When it comes to branding, a logo is where it starts and ends for many small businesses. With a deluge of terminology and buzzwords it’s little wonder there’s a real desire to stick with what’s tangible.
Brand, branding, brand strategy, brand proposition, brand identity, brand architecture, brand audit, brand awareness, brand equity, brand attributes, brand personality, tone of voice, mission, vision, values, purpose is just some of the jargon used and often misused to confuse everyone from business owners to creative professionals.
If you want your business to have a deeper connection with its customers however, branding has the power to be a real game-changer.
So to simplify the convoluted and often avoided world of strategy what are the key questions you need to answer to make sure you’re connecting with your customers on an emotional, rather than a superficial level?
Why you came to be, above and beyond making money. When Rich, Adam and Jon decided to quit their jobs and start innocent back in 1998, their raison d'etre was to make natural, delicious and healthy drinks that help people live well and die old.
These are the day-to-day nuts and bolts of what your business does for its customers. Apple for instance is committed to bringing the best personal computing experience to students, educators, creative professionals and consumers around the world through its innovative hardware, software and internet offerings.
In a world of sameness, finding what makes you different is absolutely key. You could be the only business in a sector to offer a product/service or in the case of Avis back in the early 60’s when there wasn’t an apparent difference between themselves and the market leader Hertz, they built a truth around trying harder, which they continued to trade on for decades.
Core beliefs are truths that we share. They tend to be what’s currently true and what we aspire to be in the future. In the case of Lego they value creativity, imagination, fun, learning, quality and care – which they use as their guiding principles and reflected in everything they do.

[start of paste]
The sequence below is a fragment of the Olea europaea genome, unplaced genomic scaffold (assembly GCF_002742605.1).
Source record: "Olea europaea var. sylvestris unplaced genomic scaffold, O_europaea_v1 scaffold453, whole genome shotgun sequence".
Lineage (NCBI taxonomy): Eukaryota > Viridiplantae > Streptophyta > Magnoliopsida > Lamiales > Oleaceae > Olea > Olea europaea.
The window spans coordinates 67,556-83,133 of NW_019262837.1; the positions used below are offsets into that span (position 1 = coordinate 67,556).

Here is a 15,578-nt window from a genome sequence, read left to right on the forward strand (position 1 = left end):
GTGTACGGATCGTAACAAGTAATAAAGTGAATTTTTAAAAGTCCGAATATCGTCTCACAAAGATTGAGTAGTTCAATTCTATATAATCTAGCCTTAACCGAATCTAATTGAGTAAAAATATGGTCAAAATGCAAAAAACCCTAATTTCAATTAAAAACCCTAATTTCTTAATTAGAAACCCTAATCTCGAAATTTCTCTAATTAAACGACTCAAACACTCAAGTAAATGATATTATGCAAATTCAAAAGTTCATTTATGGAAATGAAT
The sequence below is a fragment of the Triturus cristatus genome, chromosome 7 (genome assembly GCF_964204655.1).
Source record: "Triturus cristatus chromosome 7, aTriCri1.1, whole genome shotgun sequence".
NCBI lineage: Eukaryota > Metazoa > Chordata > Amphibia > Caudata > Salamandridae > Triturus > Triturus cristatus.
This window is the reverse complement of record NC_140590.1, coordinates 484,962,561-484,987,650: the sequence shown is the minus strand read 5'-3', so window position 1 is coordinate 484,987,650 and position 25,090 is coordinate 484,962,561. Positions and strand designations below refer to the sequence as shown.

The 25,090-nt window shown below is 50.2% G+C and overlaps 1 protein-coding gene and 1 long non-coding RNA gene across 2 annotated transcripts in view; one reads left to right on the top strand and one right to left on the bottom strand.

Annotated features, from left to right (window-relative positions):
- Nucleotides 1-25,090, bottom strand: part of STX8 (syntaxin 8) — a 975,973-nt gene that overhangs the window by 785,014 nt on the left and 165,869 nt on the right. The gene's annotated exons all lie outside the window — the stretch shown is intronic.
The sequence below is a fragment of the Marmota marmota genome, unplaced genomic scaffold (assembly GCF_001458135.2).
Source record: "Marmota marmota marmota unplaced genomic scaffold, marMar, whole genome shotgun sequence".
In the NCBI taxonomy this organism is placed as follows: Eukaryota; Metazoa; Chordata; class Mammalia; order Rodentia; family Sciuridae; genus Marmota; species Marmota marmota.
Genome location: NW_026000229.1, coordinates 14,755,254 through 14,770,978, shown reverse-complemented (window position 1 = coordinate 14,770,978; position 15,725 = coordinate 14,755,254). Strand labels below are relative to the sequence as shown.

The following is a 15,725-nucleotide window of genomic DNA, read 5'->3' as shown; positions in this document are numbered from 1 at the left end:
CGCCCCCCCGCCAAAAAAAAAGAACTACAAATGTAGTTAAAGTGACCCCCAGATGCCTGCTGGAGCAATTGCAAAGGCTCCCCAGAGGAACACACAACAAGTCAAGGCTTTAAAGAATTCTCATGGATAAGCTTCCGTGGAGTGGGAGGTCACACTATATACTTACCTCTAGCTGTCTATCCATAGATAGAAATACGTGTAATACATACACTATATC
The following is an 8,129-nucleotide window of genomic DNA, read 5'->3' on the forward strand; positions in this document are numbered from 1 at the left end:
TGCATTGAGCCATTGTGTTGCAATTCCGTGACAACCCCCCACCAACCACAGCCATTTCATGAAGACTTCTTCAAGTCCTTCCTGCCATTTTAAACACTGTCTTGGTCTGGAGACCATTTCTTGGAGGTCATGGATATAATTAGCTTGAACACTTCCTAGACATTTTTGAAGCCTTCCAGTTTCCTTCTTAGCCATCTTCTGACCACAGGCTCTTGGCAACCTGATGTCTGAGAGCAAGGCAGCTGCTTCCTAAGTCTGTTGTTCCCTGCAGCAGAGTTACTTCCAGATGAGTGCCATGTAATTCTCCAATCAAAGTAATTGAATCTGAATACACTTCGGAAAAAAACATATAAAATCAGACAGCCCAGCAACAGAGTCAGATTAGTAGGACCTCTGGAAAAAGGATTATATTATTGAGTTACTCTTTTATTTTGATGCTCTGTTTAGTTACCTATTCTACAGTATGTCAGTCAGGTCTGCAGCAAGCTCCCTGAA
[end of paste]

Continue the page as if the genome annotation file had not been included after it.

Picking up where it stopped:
How do we communicate, what’s our character? In order to be memorable we want to make sure our personality fits with our offering and appeals to our customers. A great way to see how personality traits work is by using archetypes. Red Bull uses the explorer archetype for their personality, which appeals to people who love adventure and fear confinement and immobility.
Clearly define who your customers are. Create customer profiles that deep dive into their wants, needs, desires and pain points.
What are the functional and emotional benefits of using your product/service? How does using and interacting with your product/service improve people’s life, how does it make them feel? Harley Davidson offer their customers the emotional benefit of freedom and a sense of community like no other motorcycle company.
Who are your competition? What do they do well and conversely not so well. Then audit yourself and ask the same questions looking for potential opportunities and threats. Map the market for similarities, are your competitors occupying a similar space in the market? Do they look similar, sound similar? Look for the gaps that you can move into.
If you can get across the board agreement and answer those eight questions you’re highly likely to be doing more than most. With a strong verbal foundation, a powerful brand strategy will set the stage for the creative visual work and most often inspires it.